Muay Thai: Trip to Thailand

My Thailand is opposite to your Thailand.

While your version of a trip to Thailand might consist of sipping refreshing cocktails as you enjoy the view of the sun setting over the horizon. My Thailand trip is the complete opposite, where the beads of sweat run down my face, for hours on end, six days a week.

A glimpse of my Thailand. Firstly, I set myself up in a dorm-style room on site where I will be training. It’s basic, so if you’re looking for luxury then you’re out of luck.

I’m immersed in a foreign environment with new sounds and smells to confuse my senses. The sound of chickens outside my bedroom window will be the daily alarm clock. Scooter or the two legs I’ve been given are my means of transport. Everything is mostly walking distance anyway and it is safe to do so.

The culture is refreshing and the people are unique.

If you cannot handle spicy foods, you best prepare your taste buds for the Thai cuisine. The food is fantastic and you can expect to pay around 40 Baht per meal.

In the first week I over indulged in the delicious food and copious amounts of sticky rice. Cutting weight? Then perhaps you’ll regret the banana and chocolate roti you bought from the street vendor.

I have experienced many frustrating moments, unsuccessfully communicating with the locals. Looking back, it’s quite funny, when the locals repeat themselves until you connect the dots and decipher their hand gestures. I’m learning Thai, but now and then I need support from Mr Google images.

My new teammates become my family and my friends. You have limited interaction with those back home. Not only because of where your focus lies, but the physical and mental exhaustion you are undergoing.

I stepped foot into the new gym all bright eyed and bushy tailed, faced with many new surrounding to adapt to. Day one hit me like a steam train. Consisting of two runs, each followed by a lengthy Muaythai session.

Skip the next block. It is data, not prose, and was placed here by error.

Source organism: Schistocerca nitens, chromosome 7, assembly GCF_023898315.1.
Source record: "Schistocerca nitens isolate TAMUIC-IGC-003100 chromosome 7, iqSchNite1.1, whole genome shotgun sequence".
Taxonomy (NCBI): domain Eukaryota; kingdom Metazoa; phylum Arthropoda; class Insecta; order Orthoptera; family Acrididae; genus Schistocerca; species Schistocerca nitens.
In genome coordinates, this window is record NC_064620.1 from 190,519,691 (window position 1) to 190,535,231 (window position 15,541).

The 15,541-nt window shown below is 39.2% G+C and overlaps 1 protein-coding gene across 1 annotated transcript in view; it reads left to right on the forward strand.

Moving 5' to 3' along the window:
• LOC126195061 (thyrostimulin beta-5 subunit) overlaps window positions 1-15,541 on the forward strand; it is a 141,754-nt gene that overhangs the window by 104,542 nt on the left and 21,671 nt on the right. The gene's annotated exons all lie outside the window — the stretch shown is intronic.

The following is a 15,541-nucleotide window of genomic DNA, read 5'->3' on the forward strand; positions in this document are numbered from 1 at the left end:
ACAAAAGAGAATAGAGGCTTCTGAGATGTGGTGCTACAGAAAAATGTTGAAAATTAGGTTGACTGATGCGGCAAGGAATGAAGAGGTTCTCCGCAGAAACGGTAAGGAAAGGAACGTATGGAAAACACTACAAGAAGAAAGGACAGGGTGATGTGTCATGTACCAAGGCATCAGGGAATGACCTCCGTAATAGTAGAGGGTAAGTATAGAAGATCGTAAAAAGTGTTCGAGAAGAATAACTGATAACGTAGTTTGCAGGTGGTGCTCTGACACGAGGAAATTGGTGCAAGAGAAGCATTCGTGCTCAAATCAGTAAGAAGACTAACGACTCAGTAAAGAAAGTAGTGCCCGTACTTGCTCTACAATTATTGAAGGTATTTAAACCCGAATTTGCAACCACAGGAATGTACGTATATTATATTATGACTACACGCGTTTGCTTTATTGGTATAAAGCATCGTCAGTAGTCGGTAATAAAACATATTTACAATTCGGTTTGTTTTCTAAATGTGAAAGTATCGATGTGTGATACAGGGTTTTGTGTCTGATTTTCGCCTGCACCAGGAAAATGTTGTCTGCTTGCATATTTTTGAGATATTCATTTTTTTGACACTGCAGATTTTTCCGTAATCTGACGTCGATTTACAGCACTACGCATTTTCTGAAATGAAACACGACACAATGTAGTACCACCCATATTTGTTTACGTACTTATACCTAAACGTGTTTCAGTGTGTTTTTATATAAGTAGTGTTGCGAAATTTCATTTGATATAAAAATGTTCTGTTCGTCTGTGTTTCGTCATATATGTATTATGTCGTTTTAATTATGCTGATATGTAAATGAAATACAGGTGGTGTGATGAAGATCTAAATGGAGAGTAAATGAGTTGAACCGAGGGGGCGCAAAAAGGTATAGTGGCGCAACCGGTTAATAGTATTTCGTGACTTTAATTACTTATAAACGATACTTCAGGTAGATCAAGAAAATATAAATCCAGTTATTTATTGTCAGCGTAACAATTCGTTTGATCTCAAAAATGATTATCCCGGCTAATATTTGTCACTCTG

By the morning of day four, with six training sessions down, there isn’t a muscle that doesn’t ache. My bright eyes have dulled and my tail is yet to dry. I’m struggling to get up and have no idea how I’ll make it through the run.

However, before sunrise, I drag myself out of bed, lace up those trainers and remind myself why I’m here.

No one said it would be easy, they said it would be worthwhile.

Another adaption is the fighting style. In western countries fighters come out swinging for the fences, and continue this for 5 rounds. In Thailand, the judging won’t be in your favor utilizing this style. It is here where you have the opportunity to demonstrate skill.

In the ring, the crowd is twice as loud, the gamblers are getting rowdy and I have to tune my ears into the new voices in my corner. I can vaguely hear them. At times, I’m unable to execute what the trainer is calling. This is not due to lack of skill, but because I don’t understand what they are trying to tell you to do.

In time, you will overcome the communication barrier and you will be fluent in Thai-Glish.

Expect to fight regularly. In January 2017, Sylvie Von Duuglas took three fights in four days.

Sunday finally arrives. Every pair of Thai shorts you own has been worn multiple times and hung to dry, dripping from the session. Needless to say, its laundry day followed by as little as physically possible to replenish the muscles for another week of training.

Train, eat, sleep and repeat.

Yolanda Schmidt
Yolanda Schmidt, from Sydney, NSW is the Australian national champion in Muay Thai. In addition, she is a two-time bronze medalist at IFMA world championships. She is also a teacher at Menai High School in Illawong, NSW. Schmidt is the former author at FIGHTMAG.


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